The film was crewed by the members of Worthing Youth Media, who were given assistance and training by mentors such as myself. For this production, I was in charge of the Art Department – running workshops in Production Design for a small team of young people, as well as sourcing locations, props and costumes, dressing the sets and working as a Makeup Artist on the shoot.
My favourite part of this job was working with the team to design the various zombie characters who would populate the world of the film. I’ll talk in more detail about this in my next post, as right now I want to focus on the props that I made for the film.
Obviously when you deal with zombies, you expect a certain level of gore. For certain scenes, I had to create flesh for the zombies to eat.
The first challenge, was creating entrails for our Zombie Brownie to eat in the opening scene (pictured above.) This led to some interesting home experiments!
The obvious choice was sausages. I purchased several links of sausages from the butcher and untwisted each link to make one long sausage. I then soaked the sausages in food dyes, deciding after a few tests that a combination of red and black would look just disgusting enough, and contrast well against red fake blood. Then, to add texture, I mixed food dye into liquid latex and painted it onto sections of the entrails to look like fatty tissue. I love working with latex as there are so many things you can do with it. Finally, the entrails were placed into a box of girl scout ‘cookies’ made by the props team, which we filled with blood on location.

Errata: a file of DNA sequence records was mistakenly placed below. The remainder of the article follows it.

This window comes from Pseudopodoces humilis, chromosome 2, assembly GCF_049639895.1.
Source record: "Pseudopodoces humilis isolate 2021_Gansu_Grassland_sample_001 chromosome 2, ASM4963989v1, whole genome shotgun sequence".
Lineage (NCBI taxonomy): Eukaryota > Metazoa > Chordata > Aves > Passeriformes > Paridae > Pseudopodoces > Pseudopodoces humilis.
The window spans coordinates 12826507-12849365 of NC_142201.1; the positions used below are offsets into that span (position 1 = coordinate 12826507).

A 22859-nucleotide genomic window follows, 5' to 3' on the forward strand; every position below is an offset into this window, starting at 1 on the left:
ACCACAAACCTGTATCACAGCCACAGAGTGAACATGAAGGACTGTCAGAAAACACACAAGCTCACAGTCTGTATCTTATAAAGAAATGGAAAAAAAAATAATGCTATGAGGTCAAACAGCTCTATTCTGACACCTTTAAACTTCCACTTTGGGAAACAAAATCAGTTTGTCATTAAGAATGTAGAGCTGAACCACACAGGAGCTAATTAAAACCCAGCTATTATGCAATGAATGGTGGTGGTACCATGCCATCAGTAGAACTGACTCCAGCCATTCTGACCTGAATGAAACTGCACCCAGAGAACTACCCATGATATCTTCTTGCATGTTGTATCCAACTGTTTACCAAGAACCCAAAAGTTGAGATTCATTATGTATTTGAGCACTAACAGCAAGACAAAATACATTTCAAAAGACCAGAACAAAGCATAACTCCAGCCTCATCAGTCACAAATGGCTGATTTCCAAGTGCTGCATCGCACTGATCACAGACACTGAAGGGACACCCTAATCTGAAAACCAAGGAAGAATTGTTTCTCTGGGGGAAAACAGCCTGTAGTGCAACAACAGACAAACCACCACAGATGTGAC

In a later scene in the film, the heroine’s dog gets eaten by the Twin Zombies.
We see them surround the dog, and then when they appear in a later scene, they are chewing on the dog’s severed leg. It was my task to add gore to our dog’s leg prop, and create prop flesh for the zombies to chew on.
Again, I used liquid latex to create the effect. By layering the latex on tin foil I created strips, which I then treated with vinegar to create texture. The vinegar causes the latex to wrinkle, bubble and contort. The result was lots of twisted, lumpy bits of rubbery flesh, which I soaked in food dye and then arranged and layered up on the dog’s leg, using more coloured latex to attach it all as it acts like glue. I also twisted some of the strips to create sinewy tendons. Once we added some fake blood on location, it was ready for filming.
The rubbery texture of the latex was perfect for the scene, as it allowed the twins to bite and stretch the fake flesh, even snapping bits off. It also produced some fantastic squelching noises. I also created a small piece of flesh for Zombie Chef to chew on in the same scene, using the same method but with less texturing effects. Here’s how it all looked on set –
The film was nominated for Best Drama at the First Light Awards 2010. You can see the finished product below. If you want to just skip to the gory bits, you’ll find the entrails at 0:50 and the dog eating at 3:05. I’ll be talking about the various makeup effects created for the film in my next post.